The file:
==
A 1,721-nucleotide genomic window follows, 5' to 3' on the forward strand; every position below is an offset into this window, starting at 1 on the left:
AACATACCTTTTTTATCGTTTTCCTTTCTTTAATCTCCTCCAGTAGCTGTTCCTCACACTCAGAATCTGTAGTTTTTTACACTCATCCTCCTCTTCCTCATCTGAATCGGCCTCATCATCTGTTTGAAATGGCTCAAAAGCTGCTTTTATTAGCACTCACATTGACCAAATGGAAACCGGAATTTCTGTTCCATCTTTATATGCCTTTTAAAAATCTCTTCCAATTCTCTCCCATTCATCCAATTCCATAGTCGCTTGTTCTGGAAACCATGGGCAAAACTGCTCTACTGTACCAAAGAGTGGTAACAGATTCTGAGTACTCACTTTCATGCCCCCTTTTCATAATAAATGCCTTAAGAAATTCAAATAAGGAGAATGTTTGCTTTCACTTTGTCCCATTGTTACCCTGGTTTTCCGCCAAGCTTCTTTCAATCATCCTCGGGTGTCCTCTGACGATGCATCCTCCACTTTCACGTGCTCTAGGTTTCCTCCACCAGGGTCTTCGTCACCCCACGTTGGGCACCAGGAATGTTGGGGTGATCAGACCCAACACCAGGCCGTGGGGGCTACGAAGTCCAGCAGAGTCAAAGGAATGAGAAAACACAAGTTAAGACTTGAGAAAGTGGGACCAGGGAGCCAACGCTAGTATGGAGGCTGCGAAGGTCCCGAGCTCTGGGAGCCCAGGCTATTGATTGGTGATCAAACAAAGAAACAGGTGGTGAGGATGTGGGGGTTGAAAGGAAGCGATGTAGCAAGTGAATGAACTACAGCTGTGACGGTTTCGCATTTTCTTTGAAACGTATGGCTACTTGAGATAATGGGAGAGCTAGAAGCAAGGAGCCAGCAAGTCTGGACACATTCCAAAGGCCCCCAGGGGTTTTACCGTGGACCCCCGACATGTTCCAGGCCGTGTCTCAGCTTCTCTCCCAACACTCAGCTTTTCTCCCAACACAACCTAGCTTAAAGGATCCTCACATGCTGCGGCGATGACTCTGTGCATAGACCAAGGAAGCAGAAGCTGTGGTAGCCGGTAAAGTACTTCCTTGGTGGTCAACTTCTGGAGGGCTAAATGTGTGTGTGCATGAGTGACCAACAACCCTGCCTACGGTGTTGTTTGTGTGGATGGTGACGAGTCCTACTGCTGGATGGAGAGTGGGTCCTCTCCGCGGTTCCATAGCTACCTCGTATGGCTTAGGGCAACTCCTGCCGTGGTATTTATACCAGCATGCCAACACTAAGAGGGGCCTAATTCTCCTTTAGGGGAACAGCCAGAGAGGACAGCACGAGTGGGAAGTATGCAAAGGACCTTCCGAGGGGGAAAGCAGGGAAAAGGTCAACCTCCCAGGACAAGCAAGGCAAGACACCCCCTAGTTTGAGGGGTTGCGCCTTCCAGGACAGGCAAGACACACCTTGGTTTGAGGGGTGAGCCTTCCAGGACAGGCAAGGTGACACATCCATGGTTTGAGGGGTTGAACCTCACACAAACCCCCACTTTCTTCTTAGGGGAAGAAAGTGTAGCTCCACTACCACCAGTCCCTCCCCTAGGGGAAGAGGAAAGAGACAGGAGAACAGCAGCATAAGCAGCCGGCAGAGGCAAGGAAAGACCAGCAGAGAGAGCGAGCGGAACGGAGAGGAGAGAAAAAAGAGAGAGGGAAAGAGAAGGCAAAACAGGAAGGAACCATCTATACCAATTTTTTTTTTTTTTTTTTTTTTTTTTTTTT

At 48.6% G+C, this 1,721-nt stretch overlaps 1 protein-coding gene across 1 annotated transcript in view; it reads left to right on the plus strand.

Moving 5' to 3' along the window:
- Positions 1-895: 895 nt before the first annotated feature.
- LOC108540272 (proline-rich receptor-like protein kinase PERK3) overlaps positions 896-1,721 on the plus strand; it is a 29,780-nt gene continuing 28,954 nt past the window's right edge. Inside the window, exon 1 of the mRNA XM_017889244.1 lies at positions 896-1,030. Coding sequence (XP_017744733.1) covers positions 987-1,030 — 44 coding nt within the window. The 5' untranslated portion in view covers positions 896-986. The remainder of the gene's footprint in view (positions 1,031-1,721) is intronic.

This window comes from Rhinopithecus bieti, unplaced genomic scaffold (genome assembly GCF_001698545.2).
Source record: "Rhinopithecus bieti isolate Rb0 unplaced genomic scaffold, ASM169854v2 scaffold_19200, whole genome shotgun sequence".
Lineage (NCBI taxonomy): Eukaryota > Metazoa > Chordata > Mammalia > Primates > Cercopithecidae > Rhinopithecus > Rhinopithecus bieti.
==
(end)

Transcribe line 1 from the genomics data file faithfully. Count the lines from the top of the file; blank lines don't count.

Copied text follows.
A 1,721-nucleotide genomic window follows, 5' to 3' on the forward strand; every position below is an offset into this window, starting at 1 on the left: